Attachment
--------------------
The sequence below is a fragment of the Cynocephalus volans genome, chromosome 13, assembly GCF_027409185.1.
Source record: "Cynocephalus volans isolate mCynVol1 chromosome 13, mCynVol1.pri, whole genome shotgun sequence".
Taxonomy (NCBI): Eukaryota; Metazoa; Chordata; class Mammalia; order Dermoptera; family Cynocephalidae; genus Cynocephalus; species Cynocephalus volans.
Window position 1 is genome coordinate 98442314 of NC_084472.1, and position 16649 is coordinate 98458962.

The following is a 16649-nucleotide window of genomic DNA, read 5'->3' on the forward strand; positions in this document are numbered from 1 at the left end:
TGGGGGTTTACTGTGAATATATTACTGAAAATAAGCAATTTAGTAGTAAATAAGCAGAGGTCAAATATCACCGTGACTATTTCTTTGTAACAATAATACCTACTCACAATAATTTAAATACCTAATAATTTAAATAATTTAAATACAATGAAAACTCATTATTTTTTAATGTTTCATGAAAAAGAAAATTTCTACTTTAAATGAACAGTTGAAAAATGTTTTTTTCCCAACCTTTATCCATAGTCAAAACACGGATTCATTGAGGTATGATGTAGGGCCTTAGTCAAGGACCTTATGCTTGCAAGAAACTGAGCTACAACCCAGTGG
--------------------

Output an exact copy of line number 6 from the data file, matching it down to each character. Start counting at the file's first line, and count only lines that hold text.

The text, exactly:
TGGGGGTTTACTGTGAATATATTACTGAAAATAAGCAATTTAGTAGTAAATAAGCAGAGGTCAAATATCACCGTGACTATTTCTTTGTAACAATAATACCTACTCACAATAATTTAAATACCTAATAATTTAAATAATTTAAATACAATGAAAACTCATTATTTTTTAATGTTTCATGAAAAAGAAAATTTCTACTTTAAATGAACAGTTGAAAAATGTTTTTTTCCCAACCTTTATCCATAGTCAAAACACGGATTCATTGAGGTATGATGTAGGGCCTTAGTCAAGGACCTTATGCTTGCAAGAAACTGAGCTACAACCCAGTGG